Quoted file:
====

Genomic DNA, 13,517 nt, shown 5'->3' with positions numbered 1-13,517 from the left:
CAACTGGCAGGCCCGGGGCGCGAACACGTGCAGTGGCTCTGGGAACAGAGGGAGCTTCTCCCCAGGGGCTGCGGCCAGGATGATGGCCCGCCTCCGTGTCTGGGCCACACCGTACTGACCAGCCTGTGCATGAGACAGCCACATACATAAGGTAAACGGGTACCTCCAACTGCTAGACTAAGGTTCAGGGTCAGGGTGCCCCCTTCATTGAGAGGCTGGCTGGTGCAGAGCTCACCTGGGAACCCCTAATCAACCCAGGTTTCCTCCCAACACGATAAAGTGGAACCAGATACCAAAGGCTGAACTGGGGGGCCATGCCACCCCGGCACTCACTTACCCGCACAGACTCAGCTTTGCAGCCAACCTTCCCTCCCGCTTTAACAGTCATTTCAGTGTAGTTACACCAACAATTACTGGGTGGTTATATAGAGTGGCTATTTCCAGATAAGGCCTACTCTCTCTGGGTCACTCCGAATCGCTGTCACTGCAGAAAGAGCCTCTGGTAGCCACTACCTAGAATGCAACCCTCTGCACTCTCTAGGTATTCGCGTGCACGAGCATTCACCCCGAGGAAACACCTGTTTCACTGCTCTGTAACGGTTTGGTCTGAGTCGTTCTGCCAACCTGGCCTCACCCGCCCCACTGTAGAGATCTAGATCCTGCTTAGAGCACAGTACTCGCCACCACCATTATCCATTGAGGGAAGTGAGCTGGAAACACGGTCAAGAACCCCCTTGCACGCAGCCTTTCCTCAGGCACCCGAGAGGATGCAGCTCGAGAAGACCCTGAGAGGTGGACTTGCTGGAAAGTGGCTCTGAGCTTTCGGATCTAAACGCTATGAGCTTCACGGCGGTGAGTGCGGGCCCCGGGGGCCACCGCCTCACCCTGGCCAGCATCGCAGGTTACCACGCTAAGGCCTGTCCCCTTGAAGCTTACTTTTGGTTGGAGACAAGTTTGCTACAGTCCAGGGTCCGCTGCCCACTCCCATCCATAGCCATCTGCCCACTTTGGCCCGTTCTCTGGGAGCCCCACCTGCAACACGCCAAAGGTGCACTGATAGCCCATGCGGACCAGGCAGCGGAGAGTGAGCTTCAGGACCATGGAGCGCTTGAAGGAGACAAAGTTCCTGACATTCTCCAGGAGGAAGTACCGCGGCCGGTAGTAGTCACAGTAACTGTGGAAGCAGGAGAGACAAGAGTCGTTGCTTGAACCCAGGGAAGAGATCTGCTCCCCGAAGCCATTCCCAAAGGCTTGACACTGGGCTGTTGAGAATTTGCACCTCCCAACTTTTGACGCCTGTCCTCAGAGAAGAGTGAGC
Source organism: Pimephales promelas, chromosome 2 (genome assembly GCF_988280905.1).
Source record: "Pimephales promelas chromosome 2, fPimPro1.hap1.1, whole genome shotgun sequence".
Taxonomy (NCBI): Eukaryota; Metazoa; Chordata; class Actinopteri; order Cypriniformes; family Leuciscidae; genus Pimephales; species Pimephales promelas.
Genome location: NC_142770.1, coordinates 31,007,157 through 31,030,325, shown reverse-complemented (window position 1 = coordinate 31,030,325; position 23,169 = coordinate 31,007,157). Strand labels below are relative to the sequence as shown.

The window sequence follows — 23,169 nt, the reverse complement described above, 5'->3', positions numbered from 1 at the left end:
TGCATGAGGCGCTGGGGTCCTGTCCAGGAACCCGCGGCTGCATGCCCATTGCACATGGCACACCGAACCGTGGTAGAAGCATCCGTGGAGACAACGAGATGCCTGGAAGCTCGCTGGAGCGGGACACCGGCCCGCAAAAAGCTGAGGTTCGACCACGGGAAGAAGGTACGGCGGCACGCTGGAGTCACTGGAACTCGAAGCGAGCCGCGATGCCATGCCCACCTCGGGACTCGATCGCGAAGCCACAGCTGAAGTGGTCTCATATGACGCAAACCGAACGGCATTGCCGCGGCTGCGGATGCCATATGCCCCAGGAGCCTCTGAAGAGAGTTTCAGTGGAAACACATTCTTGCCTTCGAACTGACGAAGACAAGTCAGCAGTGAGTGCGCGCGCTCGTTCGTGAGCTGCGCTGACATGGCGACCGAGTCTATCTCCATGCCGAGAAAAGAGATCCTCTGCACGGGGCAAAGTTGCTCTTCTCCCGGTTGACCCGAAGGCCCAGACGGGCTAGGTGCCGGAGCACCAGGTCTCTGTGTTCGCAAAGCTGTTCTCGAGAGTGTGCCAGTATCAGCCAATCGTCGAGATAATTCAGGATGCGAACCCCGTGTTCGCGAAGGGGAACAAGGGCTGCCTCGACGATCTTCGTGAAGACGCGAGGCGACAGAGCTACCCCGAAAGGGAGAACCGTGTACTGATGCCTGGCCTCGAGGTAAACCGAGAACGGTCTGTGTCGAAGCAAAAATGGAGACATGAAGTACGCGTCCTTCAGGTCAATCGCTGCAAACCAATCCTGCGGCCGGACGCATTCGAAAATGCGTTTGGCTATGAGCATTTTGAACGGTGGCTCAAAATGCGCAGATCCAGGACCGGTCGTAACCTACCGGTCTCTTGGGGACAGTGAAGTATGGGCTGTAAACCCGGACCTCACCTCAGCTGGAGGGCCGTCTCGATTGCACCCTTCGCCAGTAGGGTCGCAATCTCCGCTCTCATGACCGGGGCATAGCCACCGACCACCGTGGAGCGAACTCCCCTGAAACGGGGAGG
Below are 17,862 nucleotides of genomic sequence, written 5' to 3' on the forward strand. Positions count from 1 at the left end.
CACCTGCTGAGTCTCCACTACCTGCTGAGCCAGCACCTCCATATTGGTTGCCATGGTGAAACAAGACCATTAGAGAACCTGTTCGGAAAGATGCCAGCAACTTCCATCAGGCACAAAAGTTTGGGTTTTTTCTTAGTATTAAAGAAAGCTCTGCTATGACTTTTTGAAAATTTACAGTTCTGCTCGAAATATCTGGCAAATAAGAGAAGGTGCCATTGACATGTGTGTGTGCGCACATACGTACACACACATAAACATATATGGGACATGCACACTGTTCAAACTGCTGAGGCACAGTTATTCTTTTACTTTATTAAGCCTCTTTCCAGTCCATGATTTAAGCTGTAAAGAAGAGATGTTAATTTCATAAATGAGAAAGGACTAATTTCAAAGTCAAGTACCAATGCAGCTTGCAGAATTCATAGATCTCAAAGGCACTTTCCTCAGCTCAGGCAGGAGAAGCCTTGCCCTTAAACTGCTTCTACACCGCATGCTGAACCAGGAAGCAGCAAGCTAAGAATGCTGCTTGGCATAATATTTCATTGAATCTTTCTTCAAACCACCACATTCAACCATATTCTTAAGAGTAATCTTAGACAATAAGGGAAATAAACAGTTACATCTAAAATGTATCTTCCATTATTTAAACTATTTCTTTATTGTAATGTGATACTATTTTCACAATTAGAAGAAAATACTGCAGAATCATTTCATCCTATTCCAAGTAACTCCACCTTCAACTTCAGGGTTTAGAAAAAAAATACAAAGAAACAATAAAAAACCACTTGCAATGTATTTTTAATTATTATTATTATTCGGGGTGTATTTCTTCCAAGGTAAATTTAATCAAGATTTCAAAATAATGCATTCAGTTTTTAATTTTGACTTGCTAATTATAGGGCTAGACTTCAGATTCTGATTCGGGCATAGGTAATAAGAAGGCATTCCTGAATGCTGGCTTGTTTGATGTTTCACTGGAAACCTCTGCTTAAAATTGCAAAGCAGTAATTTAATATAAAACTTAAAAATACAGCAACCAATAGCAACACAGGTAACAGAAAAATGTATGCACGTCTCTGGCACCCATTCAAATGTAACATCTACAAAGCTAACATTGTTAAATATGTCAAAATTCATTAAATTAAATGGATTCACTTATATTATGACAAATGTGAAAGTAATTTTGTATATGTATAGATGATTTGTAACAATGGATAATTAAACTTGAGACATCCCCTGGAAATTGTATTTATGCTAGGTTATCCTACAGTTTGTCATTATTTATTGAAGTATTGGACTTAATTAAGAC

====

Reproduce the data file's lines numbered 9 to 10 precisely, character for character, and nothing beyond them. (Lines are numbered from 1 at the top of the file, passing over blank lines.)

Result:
Below are 17,862 nucleotides of genomic sequence, written 5' to 3' on the forward strand. Positions count from 1 at the left end.
CACCTGCTGAGTCTCCACTACCTGCTGAGCCAGCACCTCCATATTGGTTGCCATGGTGAAACAAGACCATTAGAGAACCTGTTCGGAAAGATGCCAGCAACTTCCATCAGGCACAAAAGTTTGGGTTTTTTCTTAGTATTAAAGAAAGCTCTGCTATGACTTTTTGAAAATTTACAGTTCTGCTCGAAATATCTGGCAAATAAGAGAAGGTGCCATTGACATGTGTGTGTGCGCACATACGTACACACACATAAACATATATGGGACATGCACACTGTTCAAACTGCTGAGGCACAGTTATTCTTTTACTTTATTAAGCCTCTTTCCAGTCCATGATTTAAGCTGTAAAGAAGAGATGTTAATTTCATAAATGAGAAAGGACTAATTTCAAAGTCAAGTACCAATGCAGCTTGCAGAATTCATAGATCTCAAAGGCACTTTCCTCAGCTCAGGCAGGAGAAGCCTTGCCCTTAAACTGCTTCTACACCGCATGCTGAACCAGGAAGCAGCAAGCTAAGAATGCTGCTTGGCATAATATTTCATTGAATCTTTCTTCAAACCACCACATTCAACCATATTCTTAAGAGTAATCTTAGACAATAAGGGAAATAAACAGTTACATCTAAAATGTATCTTCCATTATTTAAACTATTTCTTTATTGTAATGTGATACTATTTTCACAATTAGAAGAAAATACTGCAGAATCATTTCATCCTATTCCAAGTAACTCCACCTTCAACTTCAGGGTTTAGAAAAAAAATACAAAGAAACAATAAAAAACCACTTGCAATGTATTTTTAATTATTATTATTATTCGGGGTGTATTTCTTCCAAGGTAAATTTAATCAAGATTTCAAAATAATGCATTCAGTTTTTAATTTTGACTTGCTAATTATAGGGCTAGACTTCAGATTCTGATTCGGGCATAGGTAATAAGAAGGCATTCCTGAATGCTGGCTTGTTTGATGTTTCACTGGAAACCTCTGCTTAAAATTGCAAAGCAGTAATTTAATATAAAACTTAAAAATACAGCAACCAATAGCAACACAGGTAACAGAAAAATGTATGCACGTCTCTGGCACCCATTCAAATGTAACATCTACAAAGCTAACATTGTTAAATATGTCAAAATTCATTAAATTAAATGGATTCACTTATATTATGACAAATGTGAAAGTAATTTTGTATATGTATAGATGATTTGTAACAATGGATAATTAAACTTGAGACATCCCCTGGAAATTGTATTTATGCTAGGTTATCCTACAGTTTGTCATTATTTATTGAAGTATTGGACTTAATTAAGAC